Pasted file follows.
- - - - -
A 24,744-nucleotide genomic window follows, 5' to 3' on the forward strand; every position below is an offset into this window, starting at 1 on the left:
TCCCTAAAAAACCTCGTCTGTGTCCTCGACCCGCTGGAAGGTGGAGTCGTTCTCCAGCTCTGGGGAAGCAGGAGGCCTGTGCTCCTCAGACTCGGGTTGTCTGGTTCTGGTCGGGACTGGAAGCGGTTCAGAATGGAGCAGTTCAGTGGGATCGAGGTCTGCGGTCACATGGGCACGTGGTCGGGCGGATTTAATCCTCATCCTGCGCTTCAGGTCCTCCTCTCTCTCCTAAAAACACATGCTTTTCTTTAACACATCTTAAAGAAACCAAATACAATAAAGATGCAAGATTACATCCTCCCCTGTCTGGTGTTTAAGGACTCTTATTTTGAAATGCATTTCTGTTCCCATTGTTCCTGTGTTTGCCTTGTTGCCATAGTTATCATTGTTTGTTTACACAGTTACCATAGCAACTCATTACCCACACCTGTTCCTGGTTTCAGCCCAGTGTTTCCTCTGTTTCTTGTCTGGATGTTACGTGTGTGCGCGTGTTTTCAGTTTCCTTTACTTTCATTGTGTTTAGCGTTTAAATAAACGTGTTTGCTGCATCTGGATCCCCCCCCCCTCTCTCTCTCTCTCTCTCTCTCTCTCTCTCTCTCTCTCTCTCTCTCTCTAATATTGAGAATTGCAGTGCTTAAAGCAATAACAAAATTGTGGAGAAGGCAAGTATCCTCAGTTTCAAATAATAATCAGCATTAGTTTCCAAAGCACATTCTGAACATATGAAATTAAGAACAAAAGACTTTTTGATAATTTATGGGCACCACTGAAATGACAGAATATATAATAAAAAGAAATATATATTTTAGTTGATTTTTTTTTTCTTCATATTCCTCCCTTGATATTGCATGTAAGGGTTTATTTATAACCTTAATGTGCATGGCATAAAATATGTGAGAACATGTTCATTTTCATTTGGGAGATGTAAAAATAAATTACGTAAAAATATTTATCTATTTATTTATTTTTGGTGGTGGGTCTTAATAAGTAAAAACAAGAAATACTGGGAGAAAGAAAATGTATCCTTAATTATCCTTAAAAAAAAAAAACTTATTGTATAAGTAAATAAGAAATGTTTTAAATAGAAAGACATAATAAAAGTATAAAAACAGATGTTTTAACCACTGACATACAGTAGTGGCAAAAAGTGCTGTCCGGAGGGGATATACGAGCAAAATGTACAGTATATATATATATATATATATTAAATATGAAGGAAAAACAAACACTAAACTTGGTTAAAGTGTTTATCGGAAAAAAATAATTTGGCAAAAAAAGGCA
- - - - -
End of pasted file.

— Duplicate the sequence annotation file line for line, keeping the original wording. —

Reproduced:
A 24,744-nucleotide genomic window follows, 5' to 3' on the forward strand; every position below is an offset into this window, starting at 1 on the left:
TCCCTAAAAAACCTCGTCTGTGTCCTCGACCCGCTGGAAGGTGGAGTCGTTCTCCAGCTCTGGGGAAGCAGGAGGCCTGTGCTCCTCAGACTCGGGTTGTCTGGTTCTGGTCGGGACTGGAAGCGGTTCAGAATGGAGCAGTTCAGTGGGATCGAGGTCTGCGGTCACATGGGCACGTGGTCGGGCGGATTTAATCCTCATCCTGCGCTTCAGGTCCTCCTCTCTCTCCTAAAAACACATGCTTTTCTTTAACACATCTTAAAGAAACCAAATACAATAAAGATGCAAGATTACATCCTCCCCTGTCTGGTGTTTAAGGACTCTTATTTTGAAATGCATTTCTGTTCCCATTGTTCCTGTGTTTGCCTTGTTGCCATAGTTATCATTGTTTGTTTACACAGTTACCATAGCAACTCATTACCCACACCTGTTCCTGGTTTCAGCCCAGTGTTTCCTCTGTTTCTTGTCTGGATGTTACGTGTGTGCGCGTGTTTTCAGTTTCCTTTACTTTCATTGTGTTTAGCGTTTAAATAAACGTGTTTGCTGCATCTGGATCCCCCCCCCCTCTCTCTCTCTCTCTCTCTCTCTCTCTCTCTCTCTCTCTCTCTCTCTCTAATATTGAGAATTGCAGTGCTTAAAGCAATAACAAAATTGTGGAGAAGGCAAGTATCCTCAGTTTCAAATAATAATCAGCATTAGTTTCCAAAGCACATTCTGAACATATGAAATTAAGAACAAAAGACTTTTTGATAATTTATGGGCACCACTGAAATGACAGAATATATAATAAAAAGAAATATATATTTTAGTTGATTTTTTTTTTCTTCATATTCCTCCCTTGATATTGCATGTAAGGGTTTATTTATAACCTTAATGTGCATGGCATAAAATATGTGAGAACATGTTCATTTTCATTTGGGAGATGTAAAAATAAATTACGTAAAAATATTTATCTATTTATTTATTTTTGGTGGTGGGTCTTAATAAGTAAAAACAAGAAATACTGGGAGAAAGAAAATGTATCCTTAATTATCCTTAAAAAAAAAAAACTTATTGTATAAGTAAATAAGAAATGTTTTAAATAGAAAGACATAATAAAAGTATAAAAACAGATGTTTTAACCACTGACATACAGTAGTGGCAAAAAGTGCTGTCCGGAGGGGATATACGAGCAAAATGTACAGTATATATATATATATATATATTAAATATGAAGGAAAAACAAACACTAAACTTGGTTAAAGTGTTTATCGGAAAAAAATAATTTGGCAAAAAAAGGCA